By Bo Hanson – Director and Lead Consultant
What we mean by the ‘Circle of Safety’ in sport, is an environment where an athlete feels they can make a total contribution; where they can be themselves, where they can be free to communicate and express themselves without fear of being harassed or bullied or even negatively impacted by anyone else in that environment or even outside it. Physically, it can mean an environment which is safe from an equipment, people and programming perspective. A coach or leader must create this environment for their athletes. From my experience these are rare environments and we want to make it more common by helping coaches create safer teams.
The Circle of Safety is not a new concept, nor did we develop it ourselves, but it’s critical in any sporting environment and we use it with all of our clients. It’s taken from models like Maslow’s Hierarchy of Needs, and Simon Sinek’s, Leaders Eat Last.
Within the teams that we work with, the coaches spend a lot of time looking at factors that might impact the Circle of Safety from outside like – the media, the role of drugs in sport, parental expectations of athletes, what the college expects of athletes, the political environment that they have to perform within.
The key concept is that if athletes don’t feel safe, they’re unlikely to make a full contribution and produce their best. Even though Maslow’s Hierarchy of Needs dates back to the 1950’s, it’s still extremely relevant today.
The principles behind the hierarchy are that human beings have levels of needs; these needs have to be met in a certain order if we want to get to that final point of aspiring to be the best possible athlete or person we can be.
The most basic of those needs are for food, air and water. A way to understand the impact of needs on athletes, is to imagine a couple of scenarios; for example, when you’re really hungry you can forget key technical points or game plans. Or a scenario which is quite common for athletes – when you’re absolutely exhausted on the field, your heart rate has been at 180 for a couple of minutes and you feel like you can’t go on – you forget about being be the best player for the team or executing game strategy because one of your basic needs is being compromised – air. Hence why being physically capable and well conditioned can improve decision making.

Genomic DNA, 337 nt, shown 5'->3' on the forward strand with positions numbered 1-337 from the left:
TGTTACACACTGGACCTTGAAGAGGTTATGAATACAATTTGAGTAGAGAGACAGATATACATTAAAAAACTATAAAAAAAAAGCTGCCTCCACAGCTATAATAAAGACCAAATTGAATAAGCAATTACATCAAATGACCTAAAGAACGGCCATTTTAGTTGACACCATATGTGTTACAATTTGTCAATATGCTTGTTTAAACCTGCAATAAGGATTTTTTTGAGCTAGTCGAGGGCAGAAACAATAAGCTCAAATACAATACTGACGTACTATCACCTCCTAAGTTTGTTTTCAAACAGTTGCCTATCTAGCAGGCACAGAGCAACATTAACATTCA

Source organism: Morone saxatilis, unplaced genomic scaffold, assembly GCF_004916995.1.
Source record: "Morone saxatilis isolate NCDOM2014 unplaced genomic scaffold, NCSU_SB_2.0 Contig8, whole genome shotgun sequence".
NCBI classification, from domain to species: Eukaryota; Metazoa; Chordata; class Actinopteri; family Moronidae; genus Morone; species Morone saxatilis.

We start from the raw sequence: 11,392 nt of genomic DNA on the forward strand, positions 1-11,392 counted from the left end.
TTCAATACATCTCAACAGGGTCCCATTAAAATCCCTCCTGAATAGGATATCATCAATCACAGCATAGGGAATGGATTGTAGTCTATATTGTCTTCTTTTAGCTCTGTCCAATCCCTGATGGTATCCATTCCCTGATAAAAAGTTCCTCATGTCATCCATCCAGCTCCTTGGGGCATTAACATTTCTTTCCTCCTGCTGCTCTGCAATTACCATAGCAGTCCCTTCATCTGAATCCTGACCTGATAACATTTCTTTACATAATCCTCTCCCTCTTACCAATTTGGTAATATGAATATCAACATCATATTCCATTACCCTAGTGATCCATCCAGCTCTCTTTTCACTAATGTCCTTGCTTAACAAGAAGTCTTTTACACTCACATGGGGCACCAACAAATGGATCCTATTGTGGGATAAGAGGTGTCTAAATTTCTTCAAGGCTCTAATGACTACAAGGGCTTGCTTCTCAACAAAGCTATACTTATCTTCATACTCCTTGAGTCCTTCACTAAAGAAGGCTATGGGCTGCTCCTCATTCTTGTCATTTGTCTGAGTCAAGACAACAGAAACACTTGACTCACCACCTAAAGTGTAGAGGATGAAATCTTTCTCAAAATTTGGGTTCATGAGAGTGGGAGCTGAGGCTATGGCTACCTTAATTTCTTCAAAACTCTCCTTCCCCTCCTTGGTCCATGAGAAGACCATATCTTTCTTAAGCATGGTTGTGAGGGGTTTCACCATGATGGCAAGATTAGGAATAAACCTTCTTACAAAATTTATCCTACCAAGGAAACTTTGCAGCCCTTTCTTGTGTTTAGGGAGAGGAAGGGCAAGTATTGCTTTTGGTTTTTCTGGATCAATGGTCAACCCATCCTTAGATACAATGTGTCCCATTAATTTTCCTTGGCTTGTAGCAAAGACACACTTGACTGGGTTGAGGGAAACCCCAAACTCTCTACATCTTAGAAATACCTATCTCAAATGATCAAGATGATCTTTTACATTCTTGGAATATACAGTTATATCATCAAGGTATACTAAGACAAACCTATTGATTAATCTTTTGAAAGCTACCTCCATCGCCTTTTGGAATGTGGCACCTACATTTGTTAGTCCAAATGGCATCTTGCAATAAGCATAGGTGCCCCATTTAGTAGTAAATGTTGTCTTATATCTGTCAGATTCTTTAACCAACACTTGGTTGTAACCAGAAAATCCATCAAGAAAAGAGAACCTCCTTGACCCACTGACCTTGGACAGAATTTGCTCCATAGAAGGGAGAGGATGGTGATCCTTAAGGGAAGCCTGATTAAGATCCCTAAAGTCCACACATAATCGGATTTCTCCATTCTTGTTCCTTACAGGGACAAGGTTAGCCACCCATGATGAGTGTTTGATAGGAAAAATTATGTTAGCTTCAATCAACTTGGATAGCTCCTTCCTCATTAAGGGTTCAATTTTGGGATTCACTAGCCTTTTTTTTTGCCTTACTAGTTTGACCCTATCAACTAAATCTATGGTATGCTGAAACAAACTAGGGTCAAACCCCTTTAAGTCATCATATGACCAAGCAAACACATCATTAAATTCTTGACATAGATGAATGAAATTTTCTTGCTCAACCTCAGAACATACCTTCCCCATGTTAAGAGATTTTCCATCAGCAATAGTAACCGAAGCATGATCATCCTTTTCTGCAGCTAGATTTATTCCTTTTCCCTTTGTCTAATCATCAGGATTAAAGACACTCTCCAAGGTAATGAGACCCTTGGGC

How Meeting Needs Creates the Circle of Safety
Once we have those needs for food, air and water met, we then have a need for security and safety (physically, emotionally and psychologically). Our need for security and safety can be met by developing a Circle of Safety. In sport we can think of security as being part of the team and safety as being surrounded by people you know you can trust and believe have your back.
The natural human response to being in a safe environment is cooperation and trust.
These elements are part of the culture which underpins every successful team. In every single team that we’ve worked with who’ve experienced some level of success, the athletes all talk about the fact that they trust each other, the fact that they supported each other, that they all had a strong level of cooperation and cohesion within the group.
What Happens When You Don’t Have a Circle of Safety
If you don’t have a Circle of Safety, if you don’t have an environment where your athletes feel like they can trust the people around them and believe in each other, where they don’t feel safe, or secure and part of the team, you’ll end up with an environment where the athletes will begin to attack each other, this doesn’t facilitate productive team chemistry or dynamics.
When people feel safe, they’ll make a contribution and this results in team chemistry. The role of the coach is to create an environment where people feel safe and chemistry can develop.
A Circle of Safety improves any sporting environment, it’s beneficial for performance but crucially it’s fundamental and necessary for your athletes as people. This is just one of the topics covered in our program – ATHLETE TOUGH. If you want to know more, check out the Handbook & Video Series produced by 4 x Olympian and 3 x Olympic Medalist, Bo Hanson. It was specifically developed for coaches wanting to know how they can create an environment and program that builds mental toughness in their athletes, effectively and safely. There are 15 chapters covering proven strategies that will help your athletes become, and stay, ATHLETE TOUGH. Visit this link for more information and to view a sample chapter and video!